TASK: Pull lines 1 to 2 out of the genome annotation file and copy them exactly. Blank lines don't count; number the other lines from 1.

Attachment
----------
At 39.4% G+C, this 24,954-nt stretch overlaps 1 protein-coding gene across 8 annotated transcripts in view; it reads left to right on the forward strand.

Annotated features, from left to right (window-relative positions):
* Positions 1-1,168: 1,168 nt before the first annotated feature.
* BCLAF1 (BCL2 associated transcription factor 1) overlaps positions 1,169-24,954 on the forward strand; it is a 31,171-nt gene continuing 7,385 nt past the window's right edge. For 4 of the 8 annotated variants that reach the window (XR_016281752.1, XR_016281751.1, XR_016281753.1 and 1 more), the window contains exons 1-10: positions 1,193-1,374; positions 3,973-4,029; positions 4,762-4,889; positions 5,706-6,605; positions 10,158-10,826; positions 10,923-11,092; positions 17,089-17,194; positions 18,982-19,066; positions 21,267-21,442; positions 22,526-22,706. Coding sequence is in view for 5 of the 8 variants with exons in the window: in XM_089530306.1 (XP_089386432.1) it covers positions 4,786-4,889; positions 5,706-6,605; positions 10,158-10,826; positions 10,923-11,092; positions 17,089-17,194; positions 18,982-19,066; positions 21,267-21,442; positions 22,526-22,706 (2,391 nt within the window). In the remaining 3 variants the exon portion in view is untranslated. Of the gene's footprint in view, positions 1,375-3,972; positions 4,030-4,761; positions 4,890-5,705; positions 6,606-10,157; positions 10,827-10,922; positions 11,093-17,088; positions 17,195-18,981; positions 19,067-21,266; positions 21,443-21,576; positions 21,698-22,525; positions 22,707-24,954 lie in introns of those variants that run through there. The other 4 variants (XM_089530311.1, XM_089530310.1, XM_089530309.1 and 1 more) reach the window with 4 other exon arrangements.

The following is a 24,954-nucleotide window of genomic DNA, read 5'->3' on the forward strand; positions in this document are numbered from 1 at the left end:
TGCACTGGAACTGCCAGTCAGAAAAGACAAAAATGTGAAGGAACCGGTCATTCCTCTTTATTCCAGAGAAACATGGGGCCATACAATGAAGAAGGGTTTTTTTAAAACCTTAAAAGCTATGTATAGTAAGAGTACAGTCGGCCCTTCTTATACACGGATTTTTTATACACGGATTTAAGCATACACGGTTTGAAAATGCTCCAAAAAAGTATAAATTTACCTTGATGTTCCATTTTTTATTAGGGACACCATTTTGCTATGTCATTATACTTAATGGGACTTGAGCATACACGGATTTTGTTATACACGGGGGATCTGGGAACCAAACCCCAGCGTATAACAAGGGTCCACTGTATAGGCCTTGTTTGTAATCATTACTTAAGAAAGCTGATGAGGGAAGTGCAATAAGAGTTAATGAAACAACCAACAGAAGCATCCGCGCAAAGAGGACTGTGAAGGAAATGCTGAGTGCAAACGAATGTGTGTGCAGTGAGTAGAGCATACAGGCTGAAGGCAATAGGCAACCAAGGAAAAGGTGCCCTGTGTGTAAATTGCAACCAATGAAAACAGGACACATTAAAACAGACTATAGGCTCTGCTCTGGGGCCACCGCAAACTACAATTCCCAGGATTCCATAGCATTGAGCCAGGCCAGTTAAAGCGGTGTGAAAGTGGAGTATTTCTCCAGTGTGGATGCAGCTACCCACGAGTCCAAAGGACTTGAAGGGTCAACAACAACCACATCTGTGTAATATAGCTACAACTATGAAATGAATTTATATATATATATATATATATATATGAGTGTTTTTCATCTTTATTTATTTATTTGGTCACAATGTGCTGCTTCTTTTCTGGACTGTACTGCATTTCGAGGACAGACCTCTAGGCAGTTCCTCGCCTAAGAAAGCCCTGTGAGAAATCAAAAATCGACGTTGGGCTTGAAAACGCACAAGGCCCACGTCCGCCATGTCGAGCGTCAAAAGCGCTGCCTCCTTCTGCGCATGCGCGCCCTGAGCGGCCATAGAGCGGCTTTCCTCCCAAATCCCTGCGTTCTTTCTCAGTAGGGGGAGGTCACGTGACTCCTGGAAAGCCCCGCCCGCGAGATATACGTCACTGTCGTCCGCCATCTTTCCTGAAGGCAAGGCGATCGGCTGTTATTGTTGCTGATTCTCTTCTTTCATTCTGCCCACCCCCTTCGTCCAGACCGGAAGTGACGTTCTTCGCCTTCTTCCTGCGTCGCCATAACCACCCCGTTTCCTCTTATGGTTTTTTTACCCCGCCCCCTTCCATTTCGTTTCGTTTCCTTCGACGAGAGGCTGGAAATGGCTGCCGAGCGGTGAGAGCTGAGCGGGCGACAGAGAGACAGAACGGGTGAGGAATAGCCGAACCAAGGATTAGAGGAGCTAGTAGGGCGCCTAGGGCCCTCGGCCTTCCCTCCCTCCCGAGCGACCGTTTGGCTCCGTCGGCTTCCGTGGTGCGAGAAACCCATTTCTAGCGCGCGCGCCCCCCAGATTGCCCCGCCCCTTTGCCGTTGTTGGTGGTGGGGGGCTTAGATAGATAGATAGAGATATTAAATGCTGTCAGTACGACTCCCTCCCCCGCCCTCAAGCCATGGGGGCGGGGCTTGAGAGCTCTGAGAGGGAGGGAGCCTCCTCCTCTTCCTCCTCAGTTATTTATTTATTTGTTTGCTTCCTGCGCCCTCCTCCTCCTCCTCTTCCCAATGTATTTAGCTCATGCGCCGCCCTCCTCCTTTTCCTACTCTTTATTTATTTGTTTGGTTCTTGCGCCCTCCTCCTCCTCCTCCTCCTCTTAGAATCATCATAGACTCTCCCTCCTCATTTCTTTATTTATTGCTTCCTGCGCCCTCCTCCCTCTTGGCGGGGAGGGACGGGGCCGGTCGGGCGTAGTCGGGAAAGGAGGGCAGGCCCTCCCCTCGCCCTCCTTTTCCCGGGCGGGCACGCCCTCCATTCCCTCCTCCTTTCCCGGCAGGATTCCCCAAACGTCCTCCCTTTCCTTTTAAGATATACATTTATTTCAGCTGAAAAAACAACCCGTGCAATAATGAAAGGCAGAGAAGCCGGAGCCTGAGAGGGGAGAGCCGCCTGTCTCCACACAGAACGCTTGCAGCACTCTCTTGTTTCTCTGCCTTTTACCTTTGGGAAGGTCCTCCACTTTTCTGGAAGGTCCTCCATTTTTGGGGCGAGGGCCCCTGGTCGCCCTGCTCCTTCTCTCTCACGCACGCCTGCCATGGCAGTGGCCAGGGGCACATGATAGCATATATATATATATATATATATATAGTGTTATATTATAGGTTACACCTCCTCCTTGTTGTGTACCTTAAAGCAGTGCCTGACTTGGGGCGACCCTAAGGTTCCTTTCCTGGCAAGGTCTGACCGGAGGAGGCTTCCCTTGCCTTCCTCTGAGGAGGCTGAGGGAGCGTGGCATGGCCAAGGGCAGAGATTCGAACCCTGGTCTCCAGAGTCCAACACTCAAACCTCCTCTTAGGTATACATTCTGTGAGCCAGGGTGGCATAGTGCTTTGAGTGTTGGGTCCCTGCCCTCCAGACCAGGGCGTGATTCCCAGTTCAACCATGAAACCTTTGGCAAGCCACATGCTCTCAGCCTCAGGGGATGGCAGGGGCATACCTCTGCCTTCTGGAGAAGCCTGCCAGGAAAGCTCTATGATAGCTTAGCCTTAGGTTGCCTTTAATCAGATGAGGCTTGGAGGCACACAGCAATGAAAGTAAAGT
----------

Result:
At 39.4% G+C, this 24,954-nt stretch overlaps 1 protein-coding gene across 8 annotated transcripts in view; it reads left to right on the forward strand.

Annotated features, from left to right (window-relative positions):